In light of the outrageous spike in overt acts of racism against Asian Americans and Pacific Islanders, I want to pause to recall Audible’s collective purpose is to “protect inherent civil rights,” as articulated in our People Principles, as we stand together to denounce anti-Asian racism, xenophobia and other forms of intolerance. This message echoes sentiments previously articulated by our CFO Cynthia Chu during our Lunar New Year event and by CEO Bob Carrigan in his most recent email to employees.
No one should be subject to slurs for speaking their native language on the subway or fear that their parents will be violently attacked while walking down the street. But these are realities and growing concerns as anti-Asian hate crimes and racist incidents, including physical assault, refusal of service, workplace discrimination and other insidious forms of anti-Asian bias, have risen precipitously as our society’s capacity for scapegoating and threatening the rights and lives of others exceeds all definitions of civility.
As I wrote last summer, our commitment to “celebrate the glories of the human spectrum,” “protect inherent civil rights” and pursue equality as a core purpose “underlie our commitment to our colleagues as we build a shared sense of safety and belonging in our workplace, and they inspire our mission to elevate marginalized voices.” Beyond statements of purpose, we have tried to inspire via deputizing all employees and investing in powerful content to lead and change the thinking of millions, and I hope each of you feels empowered to help us take action too.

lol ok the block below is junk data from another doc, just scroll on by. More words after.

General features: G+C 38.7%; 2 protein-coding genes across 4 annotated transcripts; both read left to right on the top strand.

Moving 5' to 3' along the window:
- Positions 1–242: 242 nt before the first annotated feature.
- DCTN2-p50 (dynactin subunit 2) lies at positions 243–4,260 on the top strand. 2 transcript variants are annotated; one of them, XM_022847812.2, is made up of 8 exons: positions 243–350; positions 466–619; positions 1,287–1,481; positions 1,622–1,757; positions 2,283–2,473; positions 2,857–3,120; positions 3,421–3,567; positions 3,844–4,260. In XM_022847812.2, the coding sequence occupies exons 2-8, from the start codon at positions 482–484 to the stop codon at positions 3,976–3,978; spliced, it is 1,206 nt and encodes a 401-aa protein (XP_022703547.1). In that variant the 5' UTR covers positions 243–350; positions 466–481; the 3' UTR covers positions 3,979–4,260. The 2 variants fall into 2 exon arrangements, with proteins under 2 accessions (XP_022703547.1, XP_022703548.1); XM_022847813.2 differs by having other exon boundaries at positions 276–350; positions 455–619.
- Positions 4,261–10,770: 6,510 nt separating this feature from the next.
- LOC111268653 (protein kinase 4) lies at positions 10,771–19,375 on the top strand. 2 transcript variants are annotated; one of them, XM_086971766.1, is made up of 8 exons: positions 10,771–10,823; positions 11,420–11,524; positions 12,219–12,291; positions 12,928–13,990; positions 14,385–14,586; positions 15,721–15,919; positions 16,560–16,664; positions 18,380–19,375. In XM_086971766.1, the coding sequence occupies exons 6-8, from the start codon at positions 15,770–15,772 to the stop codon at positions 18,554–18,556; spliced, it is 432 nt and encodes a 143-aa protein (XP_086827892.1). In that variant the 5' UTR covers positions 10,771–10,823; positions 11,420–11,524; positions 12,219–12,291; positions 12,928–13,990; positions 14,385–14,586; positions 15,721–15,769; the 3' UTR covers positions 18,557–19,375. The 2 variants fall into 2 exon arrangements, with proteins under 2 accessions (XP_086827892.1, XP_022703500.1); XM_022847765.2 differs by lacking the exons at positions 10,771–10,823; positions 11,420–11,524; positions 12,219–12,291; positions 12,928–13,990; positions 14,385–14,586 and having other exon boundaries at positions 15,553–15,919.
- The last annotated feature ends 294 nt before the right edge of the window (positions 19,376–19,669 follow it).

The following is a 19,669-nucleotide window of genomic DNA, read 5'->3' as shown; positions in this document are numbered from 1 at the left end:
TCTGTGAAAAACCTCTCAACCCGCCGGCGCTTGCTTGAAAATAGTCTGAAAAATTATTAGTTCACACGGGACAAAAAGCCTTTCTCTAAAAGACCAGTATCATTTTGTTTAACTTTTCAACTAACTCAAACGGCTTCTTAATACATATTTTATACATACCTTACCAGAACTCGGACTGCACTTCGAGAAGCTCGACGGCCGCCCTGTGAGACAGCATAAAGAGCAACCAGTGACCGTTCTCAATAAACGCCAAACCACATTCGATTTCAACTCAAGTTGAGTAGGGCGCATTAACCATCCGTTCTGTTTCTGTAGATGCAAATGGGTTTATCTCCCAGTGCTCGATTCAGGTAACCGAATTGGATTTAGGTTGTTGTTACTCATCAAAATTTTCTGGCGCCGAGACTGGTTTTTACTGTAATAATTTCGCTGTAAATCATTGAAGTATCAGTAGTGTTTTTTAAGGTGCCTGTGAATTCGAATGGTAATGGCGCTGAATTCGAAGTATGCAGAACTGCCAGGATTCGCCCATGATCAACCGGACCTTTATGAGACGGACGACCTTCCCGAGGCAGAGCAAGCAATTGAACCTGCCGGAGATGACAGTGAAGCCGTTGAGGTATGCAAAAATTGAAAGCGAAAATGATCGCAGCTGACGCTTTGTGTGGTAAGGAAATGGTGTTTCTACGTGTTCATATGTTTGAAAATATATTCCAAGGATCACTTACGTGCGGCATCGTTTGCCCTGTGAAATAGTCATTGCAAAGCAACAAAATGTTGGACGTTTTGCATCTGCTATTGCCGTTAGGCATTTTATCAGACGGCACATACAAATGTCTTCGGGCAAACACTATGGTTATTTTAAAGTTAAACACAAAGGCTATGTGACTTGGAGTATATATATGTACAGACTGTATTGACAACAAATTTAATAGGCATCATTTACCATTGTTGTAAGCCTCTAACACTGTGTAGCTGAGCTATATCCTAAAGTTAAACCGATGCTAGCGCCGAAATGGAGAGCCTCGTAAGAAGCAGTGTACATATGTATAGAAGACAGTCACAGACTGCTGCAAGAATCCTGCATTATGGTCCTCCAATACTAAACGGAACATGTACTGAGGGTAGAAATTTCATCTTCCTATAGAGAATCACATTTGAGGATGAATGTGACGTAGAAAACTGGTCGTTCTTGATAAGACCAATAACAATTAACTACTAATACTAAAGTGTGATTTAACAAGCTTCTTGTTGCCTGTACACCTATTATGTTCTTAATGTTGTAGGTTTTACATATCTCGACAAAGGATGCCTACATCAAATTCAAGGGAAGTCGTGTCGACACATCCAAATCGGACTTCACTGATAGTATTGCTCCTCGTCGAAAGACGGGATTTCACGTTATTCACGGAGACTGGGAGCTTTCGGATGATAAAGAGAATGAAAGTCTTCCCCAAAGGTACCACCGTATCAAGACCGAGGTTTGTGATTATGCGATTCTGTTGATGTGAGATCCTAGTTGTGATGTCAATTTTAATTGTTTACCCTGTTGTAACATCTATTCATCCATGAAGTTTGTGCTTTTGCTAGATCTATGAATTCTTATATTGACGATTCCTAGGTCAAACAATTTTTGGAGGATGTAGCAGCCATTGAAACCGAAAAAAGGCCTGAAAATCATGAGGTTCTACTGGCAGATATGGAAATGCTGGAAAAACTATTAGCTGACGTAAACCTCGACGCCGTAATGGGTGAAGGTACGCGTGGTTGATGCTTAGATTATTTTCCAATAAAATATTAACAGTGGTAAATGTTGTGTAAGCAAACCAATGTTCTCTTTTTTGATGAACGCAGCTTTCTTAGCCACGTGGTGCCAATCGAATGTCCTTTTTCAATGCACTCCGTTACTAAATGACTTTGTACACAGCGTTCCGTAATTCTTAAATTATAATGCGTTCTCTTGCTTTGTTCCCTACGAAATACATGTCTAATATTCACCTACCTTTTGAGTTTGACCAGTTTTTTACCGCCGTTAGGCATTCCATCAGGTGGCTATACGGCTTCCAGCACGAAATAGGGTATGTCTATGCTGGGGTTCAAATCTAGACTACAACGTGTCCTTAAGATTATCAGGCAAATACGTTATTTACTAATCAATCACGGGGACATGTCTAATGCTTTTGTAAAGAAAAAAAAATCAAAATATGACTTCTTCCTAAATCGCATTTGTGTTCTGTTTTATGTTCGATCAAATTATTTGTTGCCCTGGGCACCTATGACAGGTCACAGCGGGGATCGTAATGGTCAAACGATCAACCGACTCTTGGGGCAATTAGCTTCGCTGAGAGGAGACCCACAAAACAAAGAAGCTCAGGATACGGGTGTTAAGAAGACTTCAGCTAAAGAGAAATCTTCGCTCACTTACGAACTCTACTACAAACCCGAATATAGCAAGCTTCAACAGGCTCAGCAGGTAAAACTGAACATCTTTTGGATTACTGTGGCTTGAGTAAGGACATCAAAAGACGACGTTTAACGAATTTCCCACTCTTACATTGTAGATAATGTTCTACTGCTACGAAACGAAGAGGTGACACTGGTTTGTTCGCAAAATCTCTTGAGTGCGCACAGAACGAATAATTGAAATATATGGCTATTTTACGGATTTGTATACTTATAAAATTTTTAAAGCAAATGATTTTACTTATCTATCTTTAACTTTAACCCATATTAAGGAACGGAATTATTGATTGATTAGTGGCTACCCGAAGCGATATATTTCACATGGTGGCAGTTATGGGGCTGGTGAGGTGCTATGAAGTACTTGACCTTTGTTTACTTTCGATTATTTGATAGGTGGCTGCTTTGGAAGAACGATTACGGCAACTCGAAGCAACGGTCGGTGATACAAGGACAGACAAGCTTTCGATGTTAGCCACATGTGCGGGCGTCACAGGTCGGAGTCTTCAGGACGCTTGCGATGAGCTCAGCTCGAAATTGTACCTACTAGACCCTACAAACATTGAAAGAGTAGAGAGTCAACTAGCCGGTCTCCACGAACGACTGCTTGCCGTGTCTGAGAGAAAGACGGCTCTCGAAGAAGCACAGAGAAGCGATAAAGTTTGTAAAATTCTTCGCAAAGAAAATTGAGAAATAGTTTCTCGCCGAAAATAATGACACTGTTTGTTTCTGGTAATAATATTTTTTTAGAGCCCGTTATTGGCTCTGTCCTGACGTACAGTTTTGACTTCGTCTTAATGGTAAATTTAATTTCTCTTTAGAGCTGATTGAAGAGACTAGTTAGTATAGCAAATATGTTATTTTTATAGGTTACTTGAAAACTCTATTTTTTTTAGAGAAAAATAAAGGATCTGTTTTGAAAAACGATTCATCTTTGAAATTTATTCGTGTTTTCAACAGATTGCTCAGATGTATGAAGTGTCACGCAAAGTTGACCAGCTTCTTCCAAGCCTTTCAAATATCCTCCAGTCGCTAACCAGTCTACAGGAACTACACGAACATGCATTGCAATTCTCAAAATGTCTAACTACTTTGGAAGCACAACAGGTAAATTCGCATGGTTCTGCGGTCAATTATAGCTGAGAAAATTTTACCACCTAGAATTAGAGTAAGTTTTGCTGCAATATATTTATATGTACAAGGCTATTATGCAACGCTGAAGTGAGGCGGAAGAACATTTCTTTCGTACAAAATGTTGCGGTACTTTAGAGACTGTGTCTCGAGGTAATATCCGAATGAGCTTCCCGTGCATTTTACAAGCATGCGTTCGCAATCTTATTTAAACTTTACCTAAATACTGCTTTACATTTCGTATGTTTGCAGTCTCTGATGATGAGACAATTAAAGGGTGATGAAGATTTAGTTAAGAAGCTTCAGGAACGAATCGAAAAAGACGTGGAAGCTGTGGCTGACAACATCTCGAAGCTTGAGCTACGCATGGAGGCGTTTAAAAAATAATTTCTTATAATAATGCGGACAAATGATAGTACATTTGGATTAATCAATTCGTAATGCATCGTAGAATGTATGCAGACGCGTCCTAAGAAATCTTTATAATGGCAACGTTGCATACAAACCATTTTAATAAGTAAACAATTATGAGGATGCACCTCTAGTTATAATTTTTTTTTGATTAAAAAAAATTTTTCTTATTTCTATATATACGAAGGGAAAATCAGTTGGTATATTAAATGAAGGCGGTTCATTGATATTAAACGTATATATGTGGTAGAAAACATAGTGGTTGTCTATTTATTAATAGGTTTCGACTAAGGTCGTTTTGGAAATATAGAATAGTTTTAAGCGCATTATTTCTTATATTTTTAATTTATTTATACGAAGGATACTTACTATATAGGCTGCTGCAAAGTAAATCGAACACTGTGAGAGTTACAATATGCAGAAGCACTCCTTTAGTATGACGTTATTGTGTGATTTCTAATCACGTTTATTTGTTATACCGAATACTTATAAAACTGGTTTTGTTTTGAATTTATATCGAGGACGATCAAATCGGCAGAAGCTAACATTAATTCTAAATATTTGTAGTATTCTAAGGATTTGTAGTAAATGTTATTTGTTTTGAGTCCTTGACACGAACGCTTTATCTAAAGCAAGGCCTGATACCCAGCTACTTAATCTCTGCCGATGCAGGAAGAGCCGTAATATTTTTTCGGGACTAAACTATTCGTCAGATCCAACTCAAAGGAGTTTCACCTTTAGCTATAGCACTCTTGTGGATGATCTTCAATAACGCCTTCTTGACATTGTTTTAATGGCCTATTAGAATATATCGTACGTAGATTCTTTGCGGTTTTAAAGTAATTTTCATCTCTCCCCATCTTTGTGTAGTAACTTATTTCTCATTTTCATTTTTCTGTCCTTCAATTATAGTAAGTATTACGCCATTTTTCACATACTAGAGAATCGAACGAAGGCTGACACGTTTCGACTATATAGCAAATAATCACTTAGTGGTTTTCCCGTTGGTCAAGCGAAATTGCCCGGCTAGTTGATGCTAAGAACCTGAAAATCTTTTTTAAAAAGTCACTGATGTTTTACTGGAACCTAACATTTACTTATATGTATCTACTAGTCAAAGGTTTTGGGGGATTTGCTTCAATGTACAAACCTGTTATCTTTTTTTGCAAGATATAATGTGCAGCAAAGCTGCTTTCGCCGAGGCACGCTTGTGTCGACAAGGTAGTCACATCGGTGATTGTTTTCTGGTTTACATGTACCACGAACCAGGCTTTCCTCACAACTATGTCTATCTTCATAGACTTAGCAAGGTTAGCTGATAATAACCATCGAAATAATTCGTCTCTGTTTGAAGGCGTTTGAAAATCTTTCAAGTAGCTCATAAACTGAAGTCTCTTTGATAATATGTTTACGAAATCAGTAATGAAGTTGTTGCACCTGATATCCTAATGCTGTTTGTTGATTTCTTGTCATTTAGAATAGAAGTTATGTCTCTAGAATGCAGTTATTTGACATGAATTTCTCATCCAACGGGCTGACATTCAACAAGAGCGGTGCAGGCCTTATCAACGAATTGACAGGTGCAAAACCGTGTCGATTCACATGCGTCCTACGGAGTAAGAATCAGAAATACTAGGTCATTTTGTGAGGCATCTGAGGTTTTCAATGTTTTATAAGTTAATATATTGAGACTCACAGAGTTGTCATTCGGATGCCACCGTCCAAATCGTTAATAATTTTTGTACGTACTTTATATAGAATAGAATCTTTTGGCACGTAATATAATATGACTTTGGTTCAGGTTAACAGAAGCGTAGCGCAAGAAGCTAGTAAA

The spectrum of experiences that compose our Asian and Asian-American community — nearly one-third of our U.S. employee base, along with many others in APAC — are worthy of deep celebration, as are our Originals and Studios productions by Asian and Pacific creators: Madhuri Shekar’s Evil Eye, Viet Thanh Nguyen’s The Committed, Given Away, Vimi Bajaj’s Nadine, Yo-Yo Ma’s upcoming Words + Music production and many others. We will continue to build and elevate “Hear My Story” titles, hopefully with an intensified focus on voices that surface the different realities across the proud diversity of people everywhere who identify as Asian.
And I wish I didn’t have to restate this, but I will. We will stand behind any employee whose civil rights or dignity is challenged in any way we can, so please, if there are any members of the Audible family who have been exposed to unacceptable behavior because of who you are, reach out to me, Bob Carrigan or Chief People Officer Anne Erni personally so we can help.